The Guardian reports they are cute and furry, and could become the UK’s next major non-native pest. Raccoon dogs, an exotic member of the fox family that is native to Japan, China and Siberia, are one of the most destructive invasive species at risk of becoming established in Britain, experts say.
A “horizon scanning” study funded by the Department of Environment, Food and Rural Affairs identified the raccoon dog and the raccoon as the only mammals on a list of 20 invasive species likely to reach UK shores and destroy native wildlife or bring disease.
The Daily Mail reports more than half of England’s badgers will be killed if the Government does not stop culling before the programme’s official end in 2026, campaign groups warned last night.
The Government confirmed yesterday that it will not issue new licences for culling badgers to tackle tuberculosis in cattle after 2022. Culling will eventually cease entirely when licences expire in 2026.
Since the controversial badger cull started in 2013, to control bovine tuberculosis, more than 140,000 badgers have been shot.
The BBC reports a pair of beavers have been reintroduced to Dorset as part of a nationwide trial.
The Dorset Wildlife Trust is monitoring a male and a female beaver in the west of the county. They are being observed by wildlife experts in a large freshwater habitat, with footage captured on night cameras. The species went extinct in the UK 400 years ago, during the 16th Century.
The petition, created by gamekeeper Edward Coles, received more than 12,700 signatures, thus sparking a response from Defra. However, it would need to attract more than 100,000 signatures to trigger a parliamentary debate.
The BBC reports when the pandemic hit last year, Thomas wanted to find a way to get outdoors and learn more about wildlife. Fast forward a year and the 14-year-old from Hampshire has discovered a love for watching badgers. Thomas observes the animals at his local woodland and has written a self-published book about his discoveries. Now he wants to share his love of wildlife with others.
The Telegraph and iNEWS report mutant grey squirrels, genetically modified to spread infertility genes, could be released into the wild to tackle the burgeoning population, the University of Edinburgh has said.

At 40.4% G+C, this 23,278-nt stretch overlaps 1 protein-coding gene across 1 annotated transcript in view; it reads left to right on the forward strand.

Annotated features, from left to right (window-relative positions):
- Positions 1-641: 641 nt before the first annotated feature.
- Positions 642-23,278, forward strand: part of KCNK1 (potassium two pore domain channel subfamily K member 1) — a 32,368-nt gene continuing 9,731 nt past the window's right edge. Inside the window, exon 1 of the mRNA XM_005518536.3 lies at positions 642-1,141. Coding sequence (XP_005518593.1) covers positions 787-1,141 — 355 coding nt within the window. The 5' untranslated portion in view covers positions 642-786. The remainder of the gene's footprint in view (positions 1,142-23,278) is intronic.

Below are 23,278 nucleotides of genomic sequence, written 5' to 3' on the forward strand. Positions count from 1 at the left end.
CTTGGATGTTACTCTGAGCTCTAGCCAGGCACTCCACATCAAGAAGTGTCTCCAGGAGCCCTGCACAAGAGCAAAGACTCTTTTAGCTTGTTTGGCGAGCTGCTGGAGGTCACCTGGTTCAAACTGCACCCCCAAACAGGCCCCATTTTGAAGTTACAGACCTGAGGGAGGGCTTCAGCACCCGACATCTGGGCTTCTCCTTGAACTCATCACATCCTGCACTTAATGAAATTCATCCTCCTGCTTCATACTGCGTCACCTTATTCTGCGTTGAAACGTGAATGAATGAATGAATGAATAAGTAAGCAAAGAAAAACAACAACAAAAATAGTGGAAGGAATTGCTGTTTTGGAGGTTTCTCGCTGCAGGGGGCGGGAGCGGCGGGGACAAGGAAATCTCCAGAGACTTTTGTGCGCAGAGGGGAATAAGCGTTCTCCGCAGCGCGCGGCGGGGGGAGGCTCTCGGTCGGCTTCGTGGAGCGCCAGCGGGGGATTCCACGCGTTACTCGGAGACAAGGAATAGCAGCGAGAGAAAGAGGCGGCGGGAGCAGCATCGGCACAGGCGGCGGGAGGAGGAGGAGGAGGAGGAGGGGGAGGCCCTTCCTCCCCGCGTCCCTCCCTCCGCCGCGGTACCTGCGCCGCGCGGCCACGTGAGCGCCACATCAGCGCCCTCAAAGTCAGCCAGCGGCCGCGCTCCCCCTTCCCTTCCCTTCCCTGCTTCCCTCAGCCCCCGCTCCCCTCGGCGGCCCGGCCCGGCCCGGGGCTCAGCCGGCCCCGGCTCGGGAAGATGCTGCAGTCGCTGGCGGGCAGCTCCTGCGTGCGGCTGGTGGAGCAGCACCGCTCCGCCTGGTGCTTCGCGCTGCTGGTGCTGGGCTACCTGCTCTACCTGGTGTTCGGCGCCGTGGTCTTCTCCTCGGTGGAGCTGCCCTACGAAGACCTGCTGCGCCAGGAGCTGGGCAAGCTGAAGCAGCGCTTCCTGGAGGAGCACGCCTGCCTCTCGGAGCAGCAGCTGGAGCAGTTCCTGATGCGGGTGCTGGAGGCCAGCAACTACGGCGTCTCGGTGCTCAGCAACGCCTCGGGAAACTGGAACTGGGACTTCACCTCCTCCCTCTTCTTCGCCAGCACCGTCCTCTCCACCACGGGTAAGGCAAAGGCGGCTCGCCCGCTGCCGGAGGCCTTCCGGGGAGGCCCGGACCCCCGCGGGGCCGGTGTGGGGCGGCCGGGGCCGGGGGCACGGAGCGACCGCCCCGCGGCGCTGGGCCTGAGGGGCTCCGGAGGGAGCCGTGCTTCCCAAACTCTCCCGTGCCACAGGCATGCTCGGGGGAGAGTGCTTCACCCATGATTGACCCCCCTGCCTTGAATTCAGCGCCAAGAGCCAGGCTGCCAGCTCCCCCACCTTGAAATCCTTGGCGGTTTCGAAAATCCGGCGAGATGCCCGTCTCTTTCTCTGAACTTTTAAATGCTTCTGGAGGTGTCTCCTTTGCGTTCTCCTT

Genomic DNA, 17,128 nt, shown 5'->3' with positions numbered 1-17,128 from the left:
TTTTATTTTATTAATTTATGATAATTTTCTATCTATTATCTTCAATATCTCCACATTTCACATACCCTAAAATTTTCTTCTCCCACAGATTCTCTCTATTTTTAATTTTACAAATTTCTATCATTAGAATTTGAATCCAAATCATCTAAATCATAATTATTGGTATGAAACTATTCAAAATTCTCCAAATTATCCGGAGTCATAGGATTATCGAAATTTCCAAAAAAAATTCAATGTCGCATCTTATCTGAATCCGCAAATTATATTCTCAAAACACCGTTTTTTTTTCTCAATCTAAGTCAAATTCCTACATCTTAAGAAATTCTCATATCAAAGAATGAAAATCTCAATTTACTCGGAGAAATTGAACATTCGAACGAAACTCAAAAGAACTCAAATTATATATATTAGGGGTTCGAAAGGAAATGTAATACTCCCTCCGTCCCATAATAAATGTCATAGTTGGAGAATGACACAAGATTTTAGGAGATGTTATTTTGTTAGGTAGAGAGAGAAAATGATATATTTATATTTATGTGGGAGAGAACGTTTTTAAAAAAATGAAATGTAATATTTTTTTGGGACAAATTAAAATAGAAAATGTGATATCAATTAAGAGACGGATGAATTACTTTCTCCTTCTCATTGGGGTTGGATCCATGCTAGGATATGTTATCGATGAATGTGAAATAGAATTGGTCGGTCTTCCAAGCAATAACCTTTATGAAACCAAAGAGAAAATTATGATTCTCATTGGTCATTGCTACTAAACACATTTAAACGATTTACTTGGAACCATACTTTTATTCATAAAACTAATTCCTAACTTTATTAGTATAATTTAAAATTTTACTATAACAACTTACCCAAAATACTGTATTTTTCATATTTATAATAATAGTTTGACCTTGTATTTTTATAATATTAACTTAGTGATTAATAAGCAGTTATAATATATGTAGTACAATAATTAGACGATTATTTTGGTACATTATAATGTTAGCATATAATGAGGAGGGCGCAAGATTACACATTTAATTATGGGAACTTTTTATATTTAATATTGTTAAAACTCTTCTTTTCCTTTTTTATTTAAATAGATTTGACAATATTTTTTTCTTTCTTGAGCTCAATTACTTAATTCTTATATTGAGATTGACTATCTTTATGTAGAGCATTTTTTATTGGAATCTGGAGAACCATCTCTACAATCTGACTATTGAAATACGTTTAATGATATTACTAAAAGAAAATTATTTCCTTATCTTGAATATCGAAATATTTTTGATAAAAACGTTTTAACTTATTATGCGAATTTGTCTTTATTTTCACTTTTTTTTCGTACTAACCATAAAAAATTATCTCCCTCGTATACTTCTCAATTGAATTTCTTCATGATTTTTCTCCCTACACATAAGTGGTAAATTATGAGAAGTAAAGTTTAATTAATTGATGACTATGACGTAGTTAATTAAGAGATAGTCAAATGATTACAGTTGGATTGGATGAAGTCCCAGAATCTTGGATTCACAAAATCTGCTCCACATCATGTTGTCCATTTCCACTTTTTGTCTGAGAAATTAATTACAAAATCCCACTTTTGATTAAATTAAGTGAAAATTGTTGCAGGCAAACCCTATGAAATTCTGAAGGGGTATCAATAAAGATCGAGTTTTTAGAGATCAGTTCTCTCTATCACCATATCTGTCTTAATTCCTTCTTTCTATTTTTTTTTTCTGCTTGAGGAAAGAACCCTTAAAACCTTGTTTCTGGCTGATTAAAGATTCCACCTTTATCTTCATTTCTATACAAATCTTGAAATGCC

North American grey squirrels were imported to Britain in the mid-19th century by landowners, and their population has now grown to more than two million. Not only do they out-compete the native red squirrel, they also strip trees of their bark, causing a threat to woodlands, as well as preying on eggs and chicks.
The Daily Telegraph reports perhaps one of the last things one would expect to see when popping to the high street would be a beaver busily foraging materials for its dam. However, the Wildlife Trusts are planning the first in a wave of urban beaver releases, with a pair due to be transplanted to central Shrewsbury, and influential figures behind the “rewilding” plans say this is the beginning of a drive to get them in most towns and cities.
The Wildlife Trusts have identified a 12-hectare site in the centre of the large Shropshire town which is perfect to host the furry rodents. It is currently being prepared for their release next year.
The BBC reports a second bid to introduce lynx to a Northumberland forest is to be made two years after it was rejected. The Lynx UK Trust had wanted to release Eurasian wildcats into Kielder Forest but the government rejected the plan saying it lacked “depth”. The trust said it had addressed shortfalls in its bid which aims to save Kielder being “overrun” with deer. However, the National Sheep Association (NSA) said lynx would prey on “easy meals” such as sheep and red squirrels. Lynx became extinct in the UK in about AD700 because they were hunted for their fur.
The Independent reports a proposed amendment to delayed Environment Bill would afford UK’s embattled hedgehogs same level of protections as bats and badgers. It would require developers to look for hedgehogs on proposed sites and take action to reduce the impacts on them.
BBC News reports environment minister Lord Goldsmith says the damage grey squirrels and other invasive species do to the UK’s woodlands costs the UK economy £1.8 billion a year. The bizarre-sounding plan is to lure grey squirrels into feeding boxes only they can access with little pots containing hazelnut spread. These would be spiked with an oral contraceptive.